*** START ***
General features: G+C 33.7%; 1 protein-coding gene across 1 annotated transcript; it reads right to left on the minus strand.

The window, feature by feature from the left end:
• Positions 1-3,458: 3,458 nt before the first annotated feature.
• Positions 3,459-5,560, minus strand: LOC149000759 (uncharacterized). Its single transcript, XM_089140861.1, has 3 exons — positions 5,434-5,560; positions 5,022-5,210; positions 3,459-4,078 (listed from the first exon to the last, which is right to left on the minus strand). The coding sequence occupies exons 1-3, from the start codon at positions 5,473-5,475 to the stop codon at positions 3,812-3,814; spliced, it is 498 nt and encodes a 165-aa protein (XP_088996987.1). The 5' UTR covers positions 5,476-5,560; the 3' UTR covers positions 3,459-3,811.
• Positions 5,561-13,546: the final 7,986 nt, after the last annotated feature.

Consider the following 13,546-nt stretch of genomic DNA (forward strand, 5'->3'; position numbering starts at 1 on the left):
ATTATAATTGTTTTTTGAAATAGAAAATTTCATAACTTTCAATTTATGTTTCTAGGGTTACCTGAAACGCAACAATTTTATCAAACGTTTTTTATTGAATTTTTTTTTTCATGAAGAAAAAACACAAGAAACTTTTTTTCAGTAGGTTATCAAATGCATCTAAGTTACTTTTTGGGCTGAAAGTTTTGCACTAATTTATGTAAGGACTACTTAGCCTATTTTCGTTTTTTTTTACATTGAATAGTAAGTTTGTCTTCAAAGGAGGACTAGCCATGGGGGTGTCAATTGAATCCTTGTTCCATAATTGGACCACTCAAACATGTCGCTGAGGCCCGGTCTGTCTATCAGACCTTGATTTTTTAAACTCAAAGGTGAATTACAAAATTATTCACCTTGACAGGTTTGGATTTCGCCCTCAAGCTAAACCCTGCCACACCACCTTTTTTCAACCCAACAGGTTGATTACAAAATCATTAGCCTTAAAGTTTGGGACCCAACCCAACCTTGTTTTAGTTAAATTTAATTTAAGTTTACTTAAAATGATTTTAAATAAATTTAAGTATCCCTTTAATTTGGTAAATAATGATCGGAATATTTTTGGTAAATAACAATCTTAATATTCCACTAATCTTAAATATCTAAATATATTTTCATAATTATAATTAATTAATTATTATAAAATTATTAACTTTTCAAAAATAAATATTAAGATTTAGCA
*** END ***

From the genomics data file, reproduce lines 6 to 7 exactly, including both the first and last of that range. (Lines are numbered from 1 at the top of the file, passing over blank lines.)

Consider the following 13,546-nt stretch of genomic DNA (forward strand, 5'->3'; position numbering starts at 1 on the left):
ATTATAATTGTTTTTTGAAATAGAAAATTTCATAACTTTCAATTTATGTTTCTAGGGTTACCTGAAACGCAACAATTTTATCAAACGTTTTTTATTGAATTTTTTTTTTCATGAAGAAAAAACACAAGAAACTTTTTTTCAGTAGGTTATCAAATGCATCTAAGTTACTTTTTGGGCTGAAAGTTTTGCACTAATTTATGTAAGGACTACTTAGCCTATTTTCGTTTTTTTTTACATTGAATAGTAAGTTTGTCTTCAAAGGAGGACTAGCCATGGGGGTGTCAATTGAATCCTTGTTCCATAATTGGACCACTCAAACATGTCGCTGAGGCCCGGTCTGTCTATCAGACCTTGATTTTTTAAACTCAAAGGTGAATTACAAAATTATTCACCTTGACAGGTTTGGATTTCGCCCTCAAGCTAAACCCTGCCACACCACCTTTTTTCAACCCAACAGGTTGATTACAAAATCATTAGCCTTAAAGTTTGGGACCCAACCCAACCTTGTTTTAGTTAAATTTAATTTAAGTTTACTTAAAATGATTTTAAATAAATTTAAGTATCCCTTTAATTTGGTAAATAATGATCGGAATATTTTTGGTAAATAACAATCTTAATATTCCACTAATCTTAAATATCTAAATATATTTTCATAATTATAATTAATTAATTATTATAAAATTATTAACTTTTCAAAAATAAATATTAAGATTTAGCA